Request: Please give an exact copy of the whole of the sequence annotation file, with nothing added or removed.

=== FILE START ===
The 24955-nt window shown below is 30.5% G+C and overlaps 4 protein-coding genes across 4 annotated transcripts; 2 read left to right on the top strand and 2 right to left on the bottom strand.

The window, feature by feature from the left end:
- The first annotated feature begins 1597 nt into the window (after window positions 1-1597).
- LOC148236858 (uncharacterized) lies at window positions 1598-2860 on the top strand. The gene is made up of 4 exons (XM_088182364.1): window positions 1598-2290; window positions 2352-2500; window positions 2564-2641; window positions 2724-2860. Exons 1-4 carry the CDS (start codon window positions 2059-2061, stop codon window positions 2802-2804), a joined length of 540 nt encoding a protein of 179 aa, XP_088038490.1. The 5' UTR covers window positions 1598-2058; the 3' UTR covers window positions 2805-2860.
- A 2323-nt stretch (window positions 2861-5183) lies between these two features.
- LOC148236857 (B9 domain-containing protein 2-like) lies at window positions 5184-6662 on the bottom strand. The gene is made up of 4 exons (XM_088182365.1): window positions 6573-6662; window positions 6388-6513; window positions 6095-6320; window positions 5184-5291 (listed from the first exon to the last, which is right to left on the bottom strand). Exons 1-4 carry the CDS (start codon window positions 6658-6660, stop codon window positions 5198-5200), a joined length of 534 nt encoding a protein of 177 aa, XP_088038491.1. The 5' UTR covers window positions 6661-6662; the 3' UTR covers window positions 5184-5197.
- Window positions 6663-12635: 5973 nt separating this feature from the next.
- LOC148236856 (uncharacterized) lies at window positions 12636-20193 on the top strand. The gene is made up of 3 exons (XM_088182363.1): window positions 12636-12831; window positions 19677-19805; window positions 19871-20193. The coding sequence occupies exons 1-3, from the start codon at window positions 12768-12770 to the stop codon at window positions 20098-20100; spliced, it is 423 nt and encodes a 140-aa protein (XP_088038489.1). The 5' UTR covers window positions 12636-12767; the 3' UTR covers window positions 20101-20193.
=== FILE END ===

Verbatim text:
The 24955-nt window shown below is 30.5% G+C and overlaps 4 protein-coding genes across 4 annotated transcripts; 2 read left to right on the top strand and 2 right to left on the bottom strand.

The window, feature by feature from the left end:
- The first annotated feature begins 1597 nt into the window (after window positions 1-1597).
- LOC148236858 (uncharacterized) lies at window positions 1598-2860 on the top strand. The gene is made up of 4 exons (XM_088182364.1): window positions 1598-2290; window positions 2352-2500; window positions 2564-2641; window positions 2724-2860. Exons 1-4 carry the CDS (start codon window positions 2059-2061, stop codon window positions 2802-2804), a joined length of 540 nt encoding a protein of 179 aa, XP_088038490.1. The 5' UTR covers window positions 1598-2058; the 3' UTR covers window positions 2805-2860.
- A 2323-nt stretch (window positions 2861-5183) lies between these two features.
- LOC148236857 (B9 domain-containing protein 2-like) lies at window positions 5184-6662 on the bottom strand. The gene is made up of 4 exons (XM_088182365.1): window positions 6573-6662; window positions 6388-6513; window positions 6095-6320; window positions 5184-5291 (listed from the first exon to the last, which is right to left on the bottom strand). Exons 1-4 carry the CDS (start codon window positions 6658-6660, stop codon window positions 5198-5200), a joined length of 534 nt encoding a protein of 177 aa, XP_088038491.1. The 5' UTR covers window positions 6661-6662; the 3' UTR covers window positions 5184-5197.
- Window positions 6663-12635: 5973 nt separating this feature from the next.
- LOC148236856 (uncharacterized) lies at window positions 12636-20193 on the top strand. The gene is made up of 3 exons (XM_088182363.1): window positions 12636-12831; window positions 19677-19805; window positions 19871-20193. The coding sequence occupies exons 1-3, from the start codon at window positions 12768-12770 to the stop codon at window positions 20098-20100; spliced, it is 423 nt and encodes a 140-aa protein (XP_088038489.1). The 5' UTR covers window positions 12636-12767; the 3' UTR covers window positions 20101-20193.